The fault for the collapse of MF Global rests in one man’s hands: Jon Corzine. Mistakes and decisions made by the former chairman and CEO directly led to the firm’s collapse last year, according to a summary of findings from a probe led by U.S. House Republicans.
The House Financial Services Subcommittee on Oversight and Investigation, chaired by Rep. Randy Neugebauer (R-TX), will release the full results of its year-long staff investigation into the collapse of MF Global on Thursday.
“Decisions by Jon Corzine to chart a radically different course for MF global and try to turn the 230-year-old commodities broker into a full-service investment bank were the cause of the firm’s bankruptcy and failure to protect customer funds,” the summary says.
Corzine was named CEO at MF Global in March 2010 to great fanfare that he would transform the futures commission merchant into a Goldman Sachs-like investment bank. “By expanding MF Global into new business lines without first returning its core commodities business to profitability, Corzine ensured that the company would face enormous resource demands and exposed it to new risks that it was ill-equipped to handle,” the subcommittee report states.
According to the summary, Corzine invested heavily into the sovereign debt of struggling European countries to generate the revenue needed to fund MF Global’s transformation. These investments carried enormous risk, and the positions weren’t revealed to regulators or the investing public until October 2011 — which by that point amounted to about 14% of MF Global’s total assets.
Additionally, the summary shows that Corzine created “an authoritarian atmosphere” at MF Global where “no one could challenge his decisions.” This was particularly evident when Corzine denied the firm’s chief risk officer access to the board of directors after he raised concerns about the size of the position Corzine was amassing.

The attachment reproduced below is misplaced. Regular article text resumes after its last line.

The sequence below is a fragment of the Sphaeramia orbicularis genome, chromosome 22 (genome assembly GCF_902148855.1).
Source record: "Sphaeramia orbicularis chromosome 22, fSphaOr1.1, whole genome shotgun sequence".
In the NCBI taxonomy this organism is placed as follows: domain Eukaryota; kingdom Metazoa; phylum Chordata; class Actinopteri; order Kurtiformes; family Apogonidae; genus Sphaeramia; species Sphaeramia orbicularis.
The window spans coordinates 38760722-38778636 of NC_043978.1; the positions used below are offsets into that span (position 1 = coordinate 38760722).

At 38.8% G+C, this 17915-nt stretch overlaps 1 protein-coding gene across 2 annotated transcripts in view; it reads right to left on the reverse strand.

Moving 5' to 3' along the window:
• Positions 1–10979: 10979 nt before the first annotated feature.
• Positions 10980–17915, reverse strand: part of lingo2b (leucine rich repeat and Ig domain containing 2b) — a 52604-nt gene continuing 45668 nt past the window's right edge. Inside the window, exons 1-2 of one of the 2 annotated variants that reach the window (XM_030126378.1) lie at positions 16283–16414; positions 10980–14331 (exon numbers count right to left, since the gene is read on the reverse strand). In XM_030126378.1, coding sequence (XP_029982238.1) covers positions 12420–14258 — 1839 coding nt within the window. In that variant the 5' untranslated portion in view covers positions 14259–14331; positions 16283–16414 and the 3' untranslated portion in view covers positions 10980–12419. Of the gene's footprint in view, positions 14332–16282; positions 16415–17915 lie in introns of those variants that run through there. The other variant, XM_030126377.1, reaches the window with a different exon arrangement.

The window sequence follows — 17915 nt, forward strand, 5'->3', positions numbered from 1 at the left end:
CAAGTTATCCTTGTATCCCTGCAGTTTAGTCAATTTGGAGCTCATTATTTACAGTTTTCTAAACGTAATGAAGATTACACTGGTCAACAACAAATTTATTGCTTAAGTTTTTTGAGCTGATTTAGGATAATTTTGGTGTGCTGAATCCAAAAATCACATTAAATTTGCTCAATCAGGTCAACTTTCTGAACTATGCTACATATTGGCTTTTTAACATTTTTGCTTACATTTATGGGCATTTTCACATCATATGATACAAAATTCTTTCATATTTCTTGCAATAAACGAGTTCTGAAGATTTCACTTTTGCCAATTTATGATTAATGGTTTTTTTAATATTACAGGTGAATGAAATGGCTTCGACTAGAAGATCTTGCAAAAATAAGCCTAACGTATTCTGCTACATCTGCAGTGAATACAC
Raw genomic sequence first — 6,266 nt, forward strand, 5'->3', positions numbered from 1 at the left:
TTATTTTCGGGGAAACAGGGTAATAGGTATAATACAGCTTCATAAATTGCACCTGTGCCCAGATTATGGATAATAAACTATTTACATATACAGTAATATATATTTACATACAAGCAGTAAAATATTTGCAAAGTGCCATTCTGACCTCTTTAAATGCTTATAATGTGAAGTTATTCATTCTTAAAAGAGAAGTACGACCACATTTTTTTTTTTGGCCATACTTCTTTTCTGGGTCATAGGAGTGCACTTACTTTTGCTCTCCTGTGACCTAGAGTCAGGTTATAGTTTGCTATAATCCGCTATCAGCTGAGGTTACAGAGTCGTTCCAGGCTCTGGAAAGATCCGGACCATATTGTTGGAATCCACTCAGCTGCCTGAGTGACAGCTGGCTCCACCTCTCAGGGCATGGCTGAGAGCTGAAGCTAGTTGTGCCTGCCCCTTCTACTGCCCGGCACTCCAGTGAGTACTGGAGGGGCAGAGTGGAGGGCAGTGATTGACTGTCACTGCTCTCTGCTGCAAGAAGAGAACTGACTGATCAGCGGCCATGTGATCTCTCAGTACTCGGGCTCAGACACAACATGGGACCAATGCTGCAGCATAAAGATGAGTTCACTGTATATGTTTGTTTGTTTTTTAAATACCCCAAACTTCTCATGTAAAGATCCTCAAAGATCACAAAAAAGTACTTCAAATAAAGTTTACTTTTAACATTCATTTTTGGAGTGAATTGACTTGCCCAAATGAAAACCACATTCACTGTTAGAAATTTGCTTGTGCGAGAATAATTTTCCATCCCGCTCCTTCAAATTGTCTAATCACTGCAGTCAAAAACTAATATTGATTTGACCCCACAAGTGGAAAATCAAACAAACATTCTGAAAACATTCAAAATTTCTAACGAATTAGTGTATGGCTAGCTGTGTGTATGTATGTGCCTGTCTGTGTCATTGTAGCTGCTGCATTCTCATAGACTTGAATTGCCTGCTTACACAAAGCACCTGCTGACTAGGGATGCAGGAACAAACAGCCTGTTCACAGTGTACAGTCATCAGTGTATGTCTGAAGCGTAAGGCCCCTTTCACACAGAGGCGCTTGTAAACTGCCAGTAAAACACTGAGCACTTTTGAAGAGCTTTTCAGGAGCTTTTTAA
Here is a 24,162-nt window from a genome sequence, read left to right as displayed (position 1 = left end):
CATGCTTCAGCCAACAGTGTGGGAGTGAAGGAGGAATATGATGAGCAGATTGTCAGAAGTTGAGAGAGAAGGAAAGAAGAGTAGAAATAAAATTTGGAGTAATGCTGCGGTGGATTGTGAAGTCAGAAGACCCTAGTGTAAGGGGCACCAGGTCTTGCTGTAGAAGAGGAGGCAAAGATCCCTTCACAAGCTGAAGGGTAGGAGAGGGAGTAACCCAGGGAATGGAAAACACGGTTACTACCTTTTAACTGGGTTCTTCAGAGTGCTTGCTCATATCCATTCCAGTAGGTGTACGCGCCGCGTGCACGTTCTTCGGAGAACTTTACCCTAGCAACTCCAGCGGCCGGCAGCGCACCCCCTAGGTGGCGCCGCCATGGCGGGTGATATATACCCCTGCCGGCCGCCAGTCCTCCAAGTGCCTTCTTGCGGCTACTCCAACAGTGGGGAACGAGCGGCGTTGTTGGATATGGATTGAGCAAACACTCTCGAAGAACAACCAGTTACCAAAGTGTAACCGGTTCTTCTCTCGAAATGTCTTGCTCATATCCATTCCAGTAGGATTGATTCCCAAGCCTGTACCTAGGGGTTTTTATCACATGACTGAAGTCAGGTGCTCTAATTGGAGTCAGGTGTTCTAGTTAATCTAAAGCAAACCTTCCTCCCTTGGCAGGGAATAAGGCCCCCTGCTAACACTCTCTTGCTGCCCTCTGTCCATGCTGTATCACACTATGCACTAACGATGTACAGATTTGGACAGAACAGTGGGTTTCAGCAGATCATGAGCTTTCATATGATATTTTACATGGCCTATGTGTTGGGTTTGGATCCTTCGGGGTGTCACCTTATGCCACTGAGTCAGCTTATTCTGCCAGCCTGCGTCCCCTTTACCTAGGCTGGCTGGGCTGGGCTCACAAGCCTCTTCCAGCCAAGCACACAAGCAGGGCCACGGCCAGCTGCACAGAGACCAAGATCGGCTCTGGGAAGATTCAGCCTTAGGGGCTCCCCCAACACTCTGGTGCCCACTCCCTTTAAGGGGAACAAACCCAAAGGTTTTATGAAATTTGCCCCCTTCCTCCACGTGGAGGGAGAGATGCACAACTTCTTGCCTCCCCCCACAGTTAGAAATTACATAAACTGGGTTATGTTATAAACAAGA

After the positions were revealed to regulators and the public, the company’s credit rating was downgraded to junk following a poor earnings report. This effectively set off a “run on the bank” that created a liquidity crisis. The report details that because Corzine had failed to integrate systems and controls for managing the company’s liquidity and protecting customer funds, it could not assess and anticipate its liquidity needs during the crisis.
“As the company struggled to find additional liquidity,” the subcommittee reports, “company employees identified excess company funds held in customer accounts. However, because they did not have an accurate accounting of the amount of customer funds the company held, they withdrew customer funds as well as company funds.”
Ultimately, responsibility rests on Corzine, the report finds. “Choices made by Jon Corzine during his tenure as chairman and CEO sealed MF Global’s fate,” Neugebauer stated. “Farmers, ranchers and other customers may never get back [more than] $1 billion of their money as a result of his decisions.”
The subcommittee notes that it will be the responsibility of prosecutors and regulators to determine whether MF Global or its employees violated laws or regulations when these withdrawals of customer funds were made.